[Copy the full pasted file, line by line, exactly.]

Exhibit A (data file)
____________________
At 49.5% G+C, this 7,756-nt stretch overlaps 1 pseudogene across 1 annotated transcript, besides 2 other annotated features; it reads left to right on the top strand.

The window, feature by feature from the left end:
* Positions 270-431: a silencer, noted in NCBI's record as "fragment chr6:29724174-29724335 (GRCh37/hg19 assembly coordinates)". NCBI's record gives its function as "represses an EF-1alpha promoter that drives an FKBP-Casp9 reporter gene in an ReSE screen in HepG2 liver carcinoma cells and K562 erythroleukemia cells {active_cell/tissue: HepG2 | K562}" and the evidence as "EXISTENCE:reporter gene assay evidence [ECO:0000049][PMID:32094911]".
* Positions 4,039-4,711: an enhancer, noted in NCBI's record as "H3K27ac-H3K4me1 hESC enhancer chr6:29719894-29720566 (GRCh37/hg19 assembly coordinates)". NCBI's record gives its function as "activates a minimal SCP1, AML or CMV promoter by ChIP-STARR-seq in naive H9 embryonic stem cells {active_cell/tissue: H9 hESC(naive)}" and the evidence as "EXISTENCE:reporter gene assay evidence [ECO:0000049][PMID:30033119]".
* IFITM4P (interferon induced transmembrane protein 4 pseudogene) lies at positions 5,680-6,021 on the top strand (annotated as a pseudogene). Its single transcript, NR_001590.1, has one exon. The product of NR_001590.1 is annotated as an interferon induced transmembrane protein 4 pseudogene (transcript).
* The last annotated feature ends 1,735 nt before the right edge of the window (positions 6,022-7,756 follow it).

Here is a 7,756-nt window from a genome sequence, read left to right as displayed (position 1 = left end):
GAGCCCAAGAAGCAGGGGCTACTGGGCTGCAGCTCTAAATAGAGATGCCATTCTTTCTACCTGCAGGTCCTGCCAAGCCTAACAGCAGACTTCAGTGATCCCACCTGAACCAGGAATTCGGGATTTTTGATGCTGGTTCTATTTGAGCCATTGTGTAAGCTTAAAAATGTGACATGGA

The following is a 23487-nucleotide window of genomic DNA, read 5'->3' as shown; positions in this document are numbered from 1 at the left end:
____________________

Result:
At 49.5% G+C, this 7,756-nt stretch overlaps 1 pseudogene across 1 annotated transcript, besides 2 other annotated features; it reads left to right on the top strand.

The window, feature by feature from the left end:
* Positions 270-431: a silencer, noted in NCBI's record as "fragment chr6:29724174-29724335 (GRCh37/hg19 assembly coordinates)". NCBI's record gives its function as "represses an EF-1alpha promoter that drives an FKBP-Casp9 reporter gene in an ReSE screen in HepG2 liver carcinoma cells and K562 erythroleukemia cells {active_cell/tissue: HepG2 | K562}" and the evidence as "EXISTENCE:reporter gene assay evidence [ECO:0000049][PMID:32094911]".
* Positions 4,039-4,711: an enhancer, noted in NCBI's record as "H3K27ac-H3K4me1 hESC enhancer chr6:29719894-29720566 (GRCh37/hg19 assembly coordinates)". NCBI's record gives its function as "activates a minimal SCP1, AML or CMV promoter by ChIP-STARR-seq in naive H9 embryonic stem cells {active_cell/tissue: H9 hESC(naive)}" and the evidence as "EXISTENCE:reporter gene assay evidence [ECO:0000049][PMID:30033119]".
* IFITM4P (interferon induced transmembrane protein 4 pseudogene) lies at positions 5,680-6,021 on the top strand (annotated as a pseudogene). Its single transcript, NR_001590.1, has one exon. The product of NR_001590.1 is annotated as an interferon induced transmembrane protein 4 pseudogene (transcript).
* The last annotated feature ends 1,735 nt before the right edge of the window (positions 6,022-7,756 follow it).

Here is a 7,756-nt window from a genome sequence, read left to right as displayed (position 1 = left end):
GAGCCCAAGAAGCAGGGGCTACTGGGCTGCAGCTCTAAATAGAGATGCCATTCTTTCTACCTGCAGGTCCTGCCAAGCCTAACAGCAGACTTCAGTGATCCCACCTGAACCAGGAATTCGGGATTTTTGATGCTGGTTCTATTTGAGCCATTGTGTAAGCTTAAAAATGTGACATGGA

The following is a 23487-nucleotide window of genomic DNA, read 5'->3' as shown; positions in this document are numbered from 1 at the left end: